The most gripping fiction for history enthusiasts

Who am I?

History is my passion. I’m a graduate of medieval history from the Hebrew University, Jerusalem, and post-graduate of London University. Former high school history teacher, and previously held the post of assistant researcher at the Museum of the Diaspora, Tel Aviv. I was commissioned by the Council of Zambian Jewry to research and write the history of Northern Rhodesian/Zambian Jewry. I have lectured frequently on my subjects and have contributed diverse historical articles in newspapers and journals. I have published six books, fiction, and non-fiction.  


I wrote...

The Conspiracy against Mary Magdalene

By Frank Shapiro,

Book cover of The Conspiracy against Mary Magdalene

What is my book about?

This is a case demonstrating the bending of truth in history. Read how Mary Magdalene, Jesus’ closest companion, was metaphorically crucified! In one dramatic act of interpretation and condemnation the role model of Mary Magdalene was severed from the axis of Christianity. The Apostle of the Apostle was suddenly considered undesirable and dangerous. Yet, at the crucifixion while all Jesus’ disciples scattered in fear, Mary stayed by his side. Later, she was the driving spirit encouraging the followers to return to build the movement. It was Mary Magdalene who saved Christianity from becoming just another marginal sect. Mary Magdalene was certainly most fitting to be the first bishop of Rome. Yet as we know, no female pope waves at us from the Vatican window in St. Peter’s Square.

The books I picked & why

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Troy: The Greek Myths Reimagined

By Stephen Fry,

Book cover of Troy: The Greek Myths Reimagined

Why this book?

As a historian I have often felt the need to get to grips with the basis of western mythical-historical writing, meaning—Homer. After reading Mythos, I couldn’t resist reading Fry’s second book of his Greek mythology trilogy, and I was rewarded! Despite the often-confusing flood of Greek names of gods, Titans, divine mortals, etc. you can’t help enjoying this exciting read of Paris’ abduction of Helen of Sparta. As usual, Fry’s erudition is combined with side-splitting humor and wit. He has the brilliance to bring alive the ancient classical Homer’s Iliad to a modern-day audience. 


The Crocodile Bird

By Ruth Rendell,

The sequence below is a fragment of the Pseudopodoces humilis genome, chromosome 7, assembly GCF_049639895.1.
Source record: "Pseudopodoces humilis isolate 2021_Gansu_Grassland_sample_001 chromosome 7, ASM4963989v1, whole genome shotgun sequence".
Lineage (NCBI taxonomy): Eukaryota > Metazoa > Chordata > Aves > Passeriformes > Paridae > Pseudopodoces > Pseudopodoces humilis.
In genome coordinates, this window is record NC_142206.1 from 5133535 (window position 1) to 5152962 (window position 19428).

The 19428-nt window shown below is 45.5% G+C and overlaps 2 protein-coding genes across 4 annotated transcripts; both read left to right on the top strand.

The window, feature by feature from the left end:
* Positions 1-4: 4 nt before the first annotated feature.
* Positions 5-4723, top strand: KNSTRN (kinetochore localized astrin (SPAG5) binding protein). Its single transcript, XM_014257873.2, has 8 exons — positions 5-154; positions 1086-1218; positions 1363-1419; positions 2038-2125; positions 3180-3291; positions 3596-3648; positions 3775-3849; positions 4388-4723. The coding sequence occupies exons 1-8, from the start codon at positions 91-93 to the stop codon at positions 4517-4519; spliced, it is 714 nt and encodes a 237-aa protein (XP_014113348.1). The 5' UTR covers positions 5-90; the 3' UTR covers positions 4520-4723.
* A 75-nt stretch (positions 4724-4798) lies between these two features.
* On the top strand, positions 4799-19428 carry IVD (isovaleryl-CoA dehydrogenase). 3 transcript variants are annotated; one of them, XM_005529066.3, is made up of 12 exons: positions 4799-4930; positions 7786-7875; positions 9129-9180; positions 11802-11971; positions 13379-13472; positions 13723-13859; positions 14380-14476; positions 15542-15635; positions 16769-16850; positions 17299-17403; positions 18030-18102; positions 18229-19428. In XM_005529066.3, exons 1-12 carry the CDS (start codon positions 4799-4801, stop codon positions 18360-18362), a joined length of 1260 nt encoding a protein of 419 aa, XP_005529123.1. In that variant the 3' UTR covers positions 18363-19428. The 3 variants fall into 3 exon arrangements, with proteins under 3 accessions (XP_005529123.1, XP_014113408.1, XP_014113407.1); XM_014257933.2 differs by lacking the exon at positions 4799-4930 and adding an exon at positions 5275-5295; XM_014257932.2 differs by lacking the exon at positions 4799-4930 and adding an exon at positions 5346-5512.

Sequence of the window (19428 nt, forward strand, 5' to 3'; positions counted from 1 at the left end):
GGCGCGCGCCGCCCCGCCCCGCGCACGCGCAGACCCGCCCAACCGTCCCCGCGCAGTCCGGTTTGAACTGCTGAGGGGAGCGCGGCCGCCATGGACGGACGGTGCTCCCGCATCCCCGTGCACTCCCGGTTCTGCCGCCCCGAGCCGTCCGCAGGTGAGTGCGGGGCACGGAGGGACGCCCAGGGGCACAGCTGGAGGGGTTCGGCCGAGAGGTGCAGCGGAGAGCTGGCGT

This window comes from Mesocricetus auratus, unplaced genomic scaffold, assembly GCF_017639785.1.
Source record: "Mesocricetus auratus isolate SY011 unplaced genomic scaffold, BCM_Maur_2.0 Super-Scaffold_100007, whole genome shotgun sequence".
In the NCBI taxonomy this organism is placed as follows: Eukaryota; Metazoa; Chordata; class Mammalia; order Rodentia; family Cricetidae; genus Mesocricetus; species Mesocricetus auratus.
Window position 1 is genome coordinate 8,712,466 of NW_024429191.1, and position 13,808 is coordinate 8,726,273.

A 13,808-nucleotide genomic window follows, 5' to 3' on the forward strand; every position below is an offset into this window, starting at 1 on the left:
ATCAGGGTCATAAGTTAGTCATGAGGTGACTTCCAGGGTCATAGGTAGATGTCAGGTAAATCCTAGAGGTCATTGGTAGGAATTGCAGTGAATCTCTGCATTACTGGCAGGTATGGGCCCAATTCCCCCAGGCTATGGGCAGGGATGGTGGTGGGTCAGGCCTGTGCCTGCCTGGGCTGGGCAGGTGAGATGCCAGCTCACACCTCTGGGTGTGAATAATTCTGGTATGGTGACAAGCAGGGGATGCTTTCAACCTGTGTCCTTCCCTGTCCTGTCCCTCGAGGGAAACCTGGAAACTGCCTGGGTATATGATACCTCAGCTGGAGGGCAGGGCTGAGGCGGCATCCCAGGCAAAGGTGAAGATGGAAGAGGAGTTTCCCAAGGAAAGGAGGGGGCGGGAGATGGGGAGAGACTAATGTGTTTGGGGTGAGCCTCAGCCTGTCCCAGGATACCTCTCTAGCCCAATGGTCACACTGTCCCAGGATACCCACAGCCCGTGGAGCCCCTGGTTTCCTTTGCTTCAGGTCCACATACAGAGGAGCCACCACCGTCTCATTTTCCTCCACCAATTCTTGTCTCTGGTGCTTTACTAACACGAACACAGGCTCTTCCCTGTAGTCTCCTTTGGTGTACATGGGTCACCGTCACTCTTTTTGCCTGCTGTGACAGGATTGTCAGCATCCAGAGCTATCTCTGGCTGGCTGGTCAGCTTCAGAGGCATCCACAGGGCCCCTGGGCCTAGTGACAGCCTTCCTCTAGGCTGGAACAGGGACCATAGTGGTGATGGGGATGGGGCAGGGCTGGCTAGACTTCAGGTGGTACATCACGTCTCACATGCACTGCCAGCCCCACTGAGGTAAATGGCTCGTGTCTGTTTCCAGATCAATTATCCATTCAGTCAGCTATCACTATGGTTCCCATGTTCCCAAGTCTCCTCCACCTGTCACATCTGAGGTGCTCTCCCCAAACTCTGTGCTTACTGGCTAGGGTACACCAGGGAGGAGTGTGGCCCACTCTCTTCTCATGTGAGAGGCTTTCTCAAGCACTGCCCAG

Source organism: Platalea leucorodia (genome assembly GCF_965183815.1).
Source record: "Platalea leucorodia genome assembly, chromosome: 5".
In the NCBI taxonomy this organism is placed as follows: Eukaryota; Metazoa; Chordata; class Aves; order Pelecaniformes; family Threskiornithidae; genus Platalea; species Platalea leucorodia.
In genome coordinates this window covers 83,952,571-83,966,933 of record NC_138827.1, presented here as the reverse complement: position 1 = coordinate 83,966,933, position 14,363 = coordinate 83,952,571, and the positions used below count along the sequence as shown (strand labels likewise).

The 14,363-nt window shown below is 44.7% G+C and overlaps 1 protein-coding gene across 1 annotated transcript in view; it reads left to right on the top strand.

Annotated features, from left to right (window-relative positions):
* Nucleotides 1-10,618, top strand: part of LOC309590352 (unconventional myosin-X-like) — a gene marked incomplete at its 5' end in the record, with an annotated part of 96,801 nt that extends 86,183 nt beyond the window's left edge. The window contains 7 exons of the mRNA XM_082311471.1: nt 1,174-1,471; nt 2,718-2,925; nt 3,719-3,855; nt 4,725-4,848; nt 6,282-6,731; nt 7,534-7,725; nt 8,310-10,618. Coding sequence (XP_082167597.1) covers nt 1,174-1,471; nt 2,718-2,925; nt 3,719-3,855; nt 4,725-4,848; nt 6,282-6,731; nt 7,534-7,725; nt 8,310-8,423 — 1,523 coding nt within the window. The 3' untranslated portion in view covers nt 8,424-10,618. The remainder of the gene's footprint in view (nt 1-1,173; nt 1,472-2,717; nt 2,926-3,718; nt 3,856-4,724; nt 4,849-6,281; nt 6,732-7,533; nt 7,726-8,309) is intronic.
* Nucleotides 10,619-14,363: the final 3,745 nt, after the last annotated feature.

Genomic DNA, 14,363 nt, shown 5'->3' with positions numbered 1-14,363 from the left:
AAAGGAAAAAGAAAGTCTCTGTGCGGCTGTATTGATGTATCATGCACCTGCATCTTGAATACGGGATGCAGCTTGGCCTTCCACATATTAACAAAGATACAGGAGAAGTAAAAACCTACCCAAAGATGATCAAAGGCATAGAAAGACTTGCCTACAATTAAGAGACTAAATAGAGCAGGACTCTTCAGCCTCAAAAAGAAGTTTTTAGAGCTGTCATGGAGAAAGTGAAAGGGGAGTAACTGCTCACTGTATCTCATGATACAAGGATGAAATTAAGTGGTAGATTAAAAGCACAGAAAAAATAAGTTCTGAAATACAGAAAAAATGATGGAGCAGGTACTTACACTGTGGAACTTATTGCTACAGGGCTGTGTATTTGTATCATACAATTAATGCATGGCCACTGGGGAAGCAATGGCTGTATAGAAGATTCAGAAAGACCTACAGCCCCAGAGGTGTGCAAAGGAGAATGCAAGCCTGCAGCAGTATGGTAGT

Book cover of The Crocodile Bird

Why this book?

I pick Rendel’s books because she knows how to get inside the complex workings of the human mind. I have always been a keen enthusiast of Rendel’s crime fiction thrillers. What amazes me is her depth of understanding of human psychology. On the one hand, I just couldn’t put the book down, and yet due to the interest, it evoked I never wanted to finish it. The story revolves around a teenager Liza who is kept away from the outside world in an isolated rural mansion and is completely dominated by her mother. Secrets, murders, and love affairs interlock, twist and turn and evolve into a thrilling page-turner. 


Saturday

By Ian McEwan,

Book cover of Saturday

Why this book?

McEwan has always numbered among my favorite fiction writers, not only because he knows how to spin a tale, but I enjoy his immaculate prose. I was amazed by the way McEwan creates an exciting and brilliant story all in a one-day narrative. Unusual happenings occur in a famous neurosurgeon’s free Saturday following an exhausting week of intricate surgery. His mundane routine explodes into an unusual, complex situation when a minor car accident leads to a scene of violence and confrontation with a gang of youths. I was so drawn in to this story that I found myself almost being there and sweating in a state of anxiety. 


Mysteries of the Middle Ages: And the Beginning of the Modern World

By Thomas Cahill,

Book cover of Mysteries of the Middle Ages: And the Beginning of the Modern World

Why this book?

I often like to break away from in-depth academic historical reading and indulge in lighter yet informative work. This always leads me to Cahill’s history books. He always has a new take, such as ‘how the Irish saved civilization’ to this intriguing book, Mysteries of the Middle Ages. He skillfully portrays here how medieval thought foreshadowed the making of the Renaissance and the development of the modern scientific era. Cahill’s talent is in his easy-to-read excellent prose and intellectual richness. His books are also well-illustrated with beautiful pictures and artistic layout.  


Civilization of the Middle Ages

By Norman F. Cantor,

Book cover of Civilization of the Middle Ages

Why this book?

Every second book I read must be a history book. As history is not only my vocation it is also my passion. As a historian I always enjoy reading and rereading Cantor’s works on the Middle Ages. This particular book is one of my favorites; it is a really engrossing history and his knowledge is presented in such a clear, informative, and interesting style that makes it very readable for the general public. This book has been extensively revised and gone through numerous editions.  


5 book lists we think you will like!

Interested in the Middle Ages, a middle age man, and heroes?

5,888 authors have recommended their favorite books and what they love about them. Browse their picks for the best books about the Middle Ages, a middle age man, and heroes.

The Middle Ages Explore 245 books about the Middle Ages
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And, 3 books we think you will enjoy!

We think you will like Growing Up in Medieval London, Meetings with Remarkable Manuscripts, and Making a Living in the Middle Ages if you like this list.